No student shall be required, without parental permission, tosubmit to psychological examination, testing, or treatment thatmay reveal information concerning mental and psychologicalproblems potentially embarrassing to the student or thestudent’s family.
HIPAA act of 1996 Client rights include:◦ Right to request certain restrictions on certain disclosures◦ Right to receive confidential communication◦ Right to inspect and copy information◦ Right to amend health information◦ Right to accounting of all disclosures Demands counselors develop and maintain an accounting ofdisclosures of private client information that clients can accessfor a period of 6 years.
Civil Rights Act of 1991◦ Codified testing principles (validity)◦ Abolished use of separate norming groups Americans with Disabilities Act of 1990◦ Provide reasonable and appropriate testing accommodations◦ Extended time, alternative locales, etc.
Public Law 94-142 (1975)◦ Fair and equitable access to education for everyone◦ Educators are responsible for identifying and providingspecial education in the least restrictive method to individualswith exceptionalities. PL 99-457 extended the above to all children above anage of three (3) years old.
Individuals with Disabilities Education Act of 1990(revised in 1997)◦ Stipulated that multiple testing methods must be employedwhen attempting to diagnose disabilities◦ Must include the influence of cognitive and behavioralfactors in assessment
14th amendment guarantees all citizens due processand equal protection under the law. 1964 - the Civil Rights Act was passed. 1970 - guidelines were released by the EEOCregarding fair employee selection procedures. 1978 - guidelines were revised and published,affecting most public employment and institutionsreceiving government funding.
Griggs v. Duke Power Company (1971) Larry P. v. Riles (1974) Debra P. v. Turlington (1979-1984) Sharif v. NY State Dept of Ed. (1989) Soroka v. Dayton-Hudson Co. (1991)
Class action lawsuit filed on behalf of severalAfrican-American employees. Duke Power Co. required HS diploma and passingscore on two aptitude tests for higher levelemployment positions. Courts ruled neither requirement could be used (didnot measure skills needed for job).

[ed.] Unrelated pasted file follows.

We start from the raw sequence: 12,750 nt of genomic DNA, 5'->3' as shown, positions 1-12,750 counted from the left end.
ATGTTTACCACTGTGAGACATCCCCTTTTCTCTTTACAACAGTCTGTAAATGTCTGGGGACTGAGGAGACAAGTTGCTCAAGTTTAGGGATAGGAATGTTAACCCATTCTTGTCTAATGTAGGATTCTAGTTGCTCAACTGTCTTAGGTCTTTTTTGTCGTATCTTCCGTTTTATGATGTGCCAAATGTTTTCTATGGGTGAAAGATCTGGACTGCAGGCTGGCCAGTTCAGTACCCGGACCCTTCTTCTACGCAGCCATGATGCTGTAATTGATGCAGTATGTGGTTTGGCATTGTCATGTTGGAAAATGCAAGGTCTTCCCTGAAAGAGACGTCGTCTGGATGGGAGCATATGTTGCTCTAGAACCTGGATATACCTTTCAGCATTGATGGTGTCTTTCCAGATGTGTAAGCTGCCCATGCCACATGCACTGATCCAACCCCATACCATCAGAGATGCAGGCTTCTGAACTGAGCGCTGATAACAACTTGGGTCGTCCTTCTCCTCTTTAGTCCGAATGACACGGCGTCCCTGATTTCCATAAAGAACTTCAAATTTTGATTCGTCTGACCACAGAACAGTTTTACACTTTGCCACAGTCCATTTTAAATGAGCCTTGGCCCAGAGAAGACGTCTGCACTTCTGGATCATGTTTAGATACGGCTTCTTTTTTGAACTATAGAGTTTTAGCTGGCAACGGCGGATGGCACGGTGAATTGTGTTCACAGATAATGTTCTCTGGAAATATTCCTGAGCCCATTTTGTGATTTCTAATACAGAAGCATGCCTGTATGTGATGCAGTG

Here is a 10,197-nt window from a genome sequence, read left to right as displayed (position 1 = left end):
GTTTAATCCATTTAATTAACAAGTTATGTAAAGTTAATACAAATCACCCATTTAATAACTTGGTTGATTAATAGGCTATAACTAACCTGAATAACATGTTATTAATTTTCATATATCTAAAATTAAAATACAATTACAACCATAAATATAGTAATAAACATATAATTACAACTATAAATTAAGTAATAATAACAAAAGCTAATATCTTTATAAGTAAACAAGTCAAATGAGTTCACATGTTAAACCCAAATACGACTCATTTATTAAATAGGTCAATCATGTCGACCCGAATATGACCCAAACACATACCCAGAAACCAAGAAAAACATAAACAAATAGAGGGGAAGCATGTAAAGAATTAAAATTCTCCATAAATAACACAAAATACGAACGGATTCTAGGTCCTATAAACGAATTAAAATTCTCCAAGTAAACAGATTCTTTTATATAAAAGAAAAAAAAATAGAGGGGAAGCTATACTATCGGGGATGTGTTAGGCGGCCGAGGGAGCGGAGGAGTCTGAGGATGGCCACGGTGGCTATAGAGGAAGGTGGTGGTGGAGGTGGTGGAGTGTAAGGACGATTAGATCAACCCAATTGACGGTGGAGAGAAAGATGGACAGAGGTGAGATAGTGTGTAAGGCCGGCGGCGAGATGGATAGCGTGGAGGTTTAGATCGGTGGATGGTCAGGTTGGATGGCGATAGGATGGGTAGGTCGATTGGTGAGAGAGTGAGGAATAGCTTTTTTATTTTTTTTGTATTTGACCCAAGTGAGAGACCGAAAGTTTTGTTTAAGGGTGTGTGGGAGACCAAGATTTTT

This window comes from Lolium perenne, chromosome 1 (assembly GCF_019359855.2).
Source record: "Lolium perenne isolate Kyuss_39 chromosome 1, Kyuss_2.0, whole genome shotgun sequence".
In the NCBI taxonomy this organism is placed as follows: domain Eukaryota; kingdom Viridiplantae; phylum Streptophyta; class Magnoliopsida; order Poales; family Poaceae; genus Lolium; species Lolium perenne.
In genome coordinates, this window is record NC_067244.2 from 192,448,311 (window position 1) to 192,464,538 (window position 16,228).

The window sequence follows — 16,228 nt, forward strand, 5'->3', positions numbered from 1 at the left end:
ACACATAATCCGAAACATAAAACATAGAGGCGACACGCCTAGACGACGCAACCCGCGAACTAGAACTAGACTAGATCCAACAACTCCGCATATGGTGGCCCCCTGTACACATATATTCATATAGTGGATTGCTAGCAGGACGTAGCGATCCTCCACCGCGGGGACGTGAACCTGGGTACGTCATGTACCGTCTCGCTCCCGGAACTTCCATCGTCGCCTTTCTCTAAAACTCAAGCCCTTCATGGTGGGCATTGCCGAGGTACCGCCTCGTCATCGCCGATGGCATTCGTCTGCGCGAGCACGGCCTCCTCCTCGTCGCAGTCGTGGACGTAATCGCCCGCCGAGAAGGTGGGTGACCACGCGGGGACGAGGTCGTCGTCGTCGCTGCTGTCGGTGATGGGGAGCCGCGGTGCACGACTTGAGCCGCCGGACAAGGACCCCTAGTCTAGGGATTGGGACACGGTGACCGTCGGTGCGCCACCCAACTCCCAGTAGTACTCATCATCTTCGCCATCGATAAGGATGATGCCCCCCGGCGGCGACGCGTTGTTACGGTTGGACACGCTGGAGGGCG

California Dept. of Ed. was using IQ scores as thesole criteria for admission into special educationprograms. Minorities (who score lower on these tests) were over-represented in special education programs (California1969 – 9% and 27%). Courts ruled that additional criteria needed for thesespecial education placements AND the need forappropriate norm grouping.
Florida was requiring a passing score on a end-of-year competency test if a HS diploma was to beawarded. Many African-American students were not passing(80% pass rate; 98% for Whites). Statewide competency exams had to test a commoncurriculum and be publicized well in advance(curricular validity).
New York awarded scholarships and tuition breaks forthose students who score above a set cutoff on the SAT. This practice was ruled unconstitutional because it didnot use multiple sources of data in making scholarshipdecisions. Gender bias issues, what is SAT meant for?
Target department stores required security guards totake a personality screening exam (PsychScreen) as partof the hiring process. Exam asked several personal questions that were wellbeyond the boundaries of the position described.
Content bias – test material being more familiar toone group than another. Internal structure bias – scores may be reliable forone group but not for another. Predictive bias – occurs when an instrumentsystematically over-predicts or under-predicts a group’sperformance.
Remember that our primary goal is to promote thewelfare of the client. Engage in professional development opportunities. Continually monitor and challenge personal beliefsystems and attitudes regarding aspects of diversity. Demonstrate competence and employ practices thatare culturally-sensitive in your counseling work.